Benefitting from fear of illness: COVID-19 scams

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(https://www.consumer.ftc.gov/features/coronavirus-scams-what-ftc-doing)

As cases of COVID-19, or coronavirus, continue to develop across the globe, scammers are finding ways to make a profit from panic.

There are multiple types of scams that are being used to pressure individuals, with one that can relate to teenagers being app scams.

According to USA Today, some smartphone apps that claim to track the spread of coronavirus “can listen to you through your microphone, watch you through your smartphone camera and comb through your messages.” 

With the fear of getting sick, people have been more likely to buy medical supplies and protective gear, such as masks and hand soap. Therefore, some scammers have resorted to emailing consumers links to buy these supplies.

However, when the consumer buys masks or sanitizer from this link, according to Psychology Today, scammers will use the consumer’s credit card information to buy other things without the individual’s permission or knowledge.

Another scam to be aware of is any claims of COVID-19 treatments or vaccines. If a claimed treatment or vaccine has not been widely known or used, it is likely a scam.

Related to this scam, there are multiple unverified coronavirus test sites that have acted in the United States, with two in Louisville, according to Courier Journal.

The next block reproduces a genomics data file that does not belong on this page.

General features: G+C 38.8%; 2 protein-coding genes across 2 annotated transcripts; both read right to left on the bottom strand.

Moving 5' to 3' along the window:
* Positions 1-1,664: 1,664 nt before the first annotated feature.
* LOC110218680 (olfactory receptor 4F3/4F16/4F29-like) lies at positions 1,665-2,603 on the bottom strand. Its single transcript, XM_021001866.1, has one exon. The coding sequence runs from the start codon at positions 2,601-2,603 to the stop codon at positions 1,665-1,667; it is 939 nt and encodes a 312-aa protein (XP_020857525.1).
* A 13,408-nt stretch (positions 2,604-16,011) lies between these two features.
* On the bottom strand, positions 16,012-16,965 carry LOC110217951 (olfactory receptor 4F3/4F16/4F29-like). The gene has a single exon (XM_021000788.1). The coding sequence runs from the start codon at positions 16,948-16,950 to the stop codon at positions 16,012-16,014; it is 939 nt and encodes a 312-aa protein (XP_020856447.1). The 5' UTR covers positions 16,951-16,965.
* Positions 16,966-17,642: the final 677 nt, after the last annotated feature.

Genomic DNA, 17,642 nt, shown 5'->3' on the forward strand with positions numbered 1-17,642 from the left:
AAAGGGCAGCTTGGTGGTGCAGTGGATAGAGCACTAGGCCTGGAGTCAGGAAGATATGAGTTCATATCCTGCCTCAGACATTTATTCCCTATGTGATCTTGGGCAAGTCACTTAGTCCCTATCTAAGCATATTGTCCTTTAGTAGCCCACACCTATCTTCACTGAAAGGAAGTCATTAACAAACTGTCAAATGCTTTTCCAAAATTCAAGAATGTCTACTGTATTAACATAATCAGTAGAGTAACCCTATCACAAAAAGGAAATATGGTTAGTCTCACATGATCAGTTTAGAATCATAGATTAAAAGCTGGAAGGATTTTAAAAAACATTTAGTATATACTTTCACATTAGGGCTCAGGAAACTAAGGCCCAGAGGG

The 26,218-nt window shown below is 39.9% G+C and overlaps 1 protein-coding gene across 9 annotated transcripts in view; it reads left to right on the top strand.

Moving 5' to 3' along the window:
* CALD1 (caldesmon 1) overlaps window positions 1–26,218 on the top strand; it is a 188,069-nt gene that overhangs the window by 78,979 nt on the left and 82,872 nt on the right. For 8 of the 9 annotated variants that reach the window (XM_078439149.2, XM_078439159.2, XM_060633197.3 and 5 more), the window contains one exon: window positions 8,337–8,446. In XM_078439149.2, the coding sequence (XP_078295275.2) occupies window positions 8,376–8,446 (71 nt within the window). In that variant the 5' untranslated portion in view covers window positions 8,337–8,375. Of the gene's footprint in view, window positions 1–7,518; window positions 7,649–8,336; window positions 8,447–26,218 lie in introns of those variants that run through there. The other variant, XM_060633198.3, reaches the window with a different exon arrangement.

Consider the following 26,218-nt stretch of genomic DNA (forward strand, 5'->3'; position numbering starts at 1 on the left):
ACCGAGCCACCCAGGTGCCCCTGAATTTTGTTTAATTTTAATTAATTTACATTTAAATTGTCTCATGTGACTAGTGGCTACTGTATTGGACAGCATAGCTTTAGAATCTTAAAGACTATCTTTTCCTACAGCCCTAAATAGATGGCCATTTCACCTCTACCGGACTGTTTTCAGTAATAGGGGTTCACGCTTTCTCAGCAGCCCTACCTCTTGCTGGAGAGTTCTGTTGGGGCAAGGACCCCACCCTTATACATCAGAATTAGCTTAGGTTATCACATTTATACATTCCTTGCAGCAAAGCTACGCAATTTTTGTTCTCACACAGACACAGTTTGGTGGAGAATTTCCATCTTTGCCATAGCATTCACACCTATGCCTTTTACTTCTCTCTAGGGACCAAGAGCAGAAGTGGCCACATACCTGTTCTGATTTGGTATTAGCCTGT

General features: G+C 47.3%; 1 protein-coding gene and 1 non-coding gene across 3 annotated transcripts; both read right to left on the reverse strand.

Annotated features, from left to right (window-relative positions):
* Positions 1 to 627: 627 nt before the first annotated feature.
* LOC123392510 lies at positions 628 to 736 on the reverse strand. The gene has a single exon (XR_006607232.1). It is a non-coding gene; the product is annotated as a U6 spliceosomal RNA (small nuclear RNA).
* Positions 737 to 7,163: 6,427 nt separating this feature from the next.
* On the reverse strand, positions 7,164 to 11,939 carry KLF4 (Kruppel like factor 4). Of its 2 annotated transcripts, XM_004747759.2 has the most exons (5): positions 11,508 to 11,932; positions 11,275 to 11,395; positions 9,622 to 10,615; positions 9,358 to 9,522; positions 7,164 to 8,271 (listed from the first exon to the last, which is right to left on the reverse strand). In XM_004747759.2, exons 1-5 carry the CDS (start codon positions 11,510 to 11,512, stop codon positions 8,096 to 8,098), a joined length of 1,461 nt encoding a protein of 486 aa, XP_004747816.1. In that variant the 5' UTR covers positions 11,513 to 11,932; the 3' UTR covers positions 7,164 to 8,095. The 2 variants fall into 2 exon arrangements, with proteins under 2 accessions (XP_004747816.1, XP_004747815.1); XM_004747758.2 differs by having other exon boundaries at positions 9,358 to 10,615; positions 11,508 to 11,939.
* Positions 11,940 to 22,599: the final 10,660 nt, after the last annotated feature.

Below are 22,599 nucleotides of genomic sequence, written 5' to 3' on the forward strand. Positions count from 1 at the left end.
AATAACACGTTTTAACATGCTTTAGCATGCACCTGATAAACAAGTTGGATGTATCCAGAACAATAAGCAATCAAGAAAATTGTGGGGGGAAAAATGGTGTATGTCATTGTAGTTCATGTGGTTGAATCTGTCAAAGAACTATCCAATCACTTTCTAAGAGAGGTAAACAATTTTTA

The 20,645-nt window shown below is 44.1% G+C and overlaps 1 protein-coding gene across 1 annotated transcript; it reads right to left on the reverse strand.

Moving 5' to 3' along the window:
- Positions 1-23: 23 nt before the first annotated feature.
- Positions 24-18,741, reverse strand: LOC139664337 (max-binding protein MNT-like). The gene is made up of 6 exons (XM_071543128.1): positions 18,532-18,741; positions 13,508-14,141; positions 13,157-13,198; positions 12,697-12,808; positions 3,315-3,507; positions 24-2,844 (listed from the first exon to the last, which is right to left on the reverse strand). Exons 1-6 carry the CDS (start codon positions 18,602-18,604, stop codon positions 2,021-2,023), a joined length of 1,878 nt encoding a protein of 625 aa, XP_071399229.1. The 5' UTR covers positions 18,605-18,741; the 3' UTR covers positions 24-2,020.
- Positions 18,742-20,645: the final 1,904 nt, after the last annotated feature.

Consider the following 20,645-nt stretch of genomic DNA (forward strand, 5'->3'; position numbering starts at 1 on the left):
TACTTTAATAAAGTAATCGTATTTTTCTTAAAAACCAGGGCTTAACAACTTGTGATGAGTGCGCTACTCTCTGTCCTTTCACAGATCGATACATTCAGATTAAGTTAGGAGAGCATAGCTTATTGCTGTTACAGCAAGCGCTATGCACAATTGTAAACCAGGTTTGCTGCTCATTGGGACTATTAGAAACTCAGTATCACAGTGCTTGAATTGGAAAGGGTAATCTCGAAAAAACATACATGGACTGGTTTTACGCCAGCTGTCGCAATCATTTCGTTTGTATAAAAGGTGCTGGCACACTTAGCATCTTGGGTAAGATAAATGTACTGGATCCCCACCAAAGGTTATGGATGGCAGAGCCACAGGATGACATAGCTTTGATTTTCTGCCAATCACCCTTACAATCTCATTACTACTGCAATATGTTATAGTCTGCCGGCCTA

Courier Journal reported, “Two medical marketing companies peddling coronavirus tests — including one that promises results in 24 hours — charged individuals who exhibited symptoms up to $250 per test.”

These two companies quickly left the area after being questioned, however, further suggesting that they were not official testing sites.

According to TIME Magazine, coronavirus tests are supposed to be free thanks to most insurance plans, but there are limitations.

TIME explained, “if your visit does not result in a COVID-19 test, if you get tested somewhere that is not in your insurance plan’s network, or if you’re treated in any way besides just getting a test, you could end up with a bill.”

Despite this, it is still important to get tested if you have any symptoms of the coronavirus, including fever, cough, or shortness of breath.

According to coronavirus.utah.gov, “There are many options for testing in Utah, including drive-thru locations operated by Intermountain Healthcare, the University of Utah Health, Steward Health Care, and TestUtah.” 

Fortunately, there are some ways to avoid being scammed in these trying times. For one, it is important to research any companies or charities that want your business.

Also, make sure to get testing and information from verified sources, such as the World Health Organization or the Centers for Disease Control and Prevention.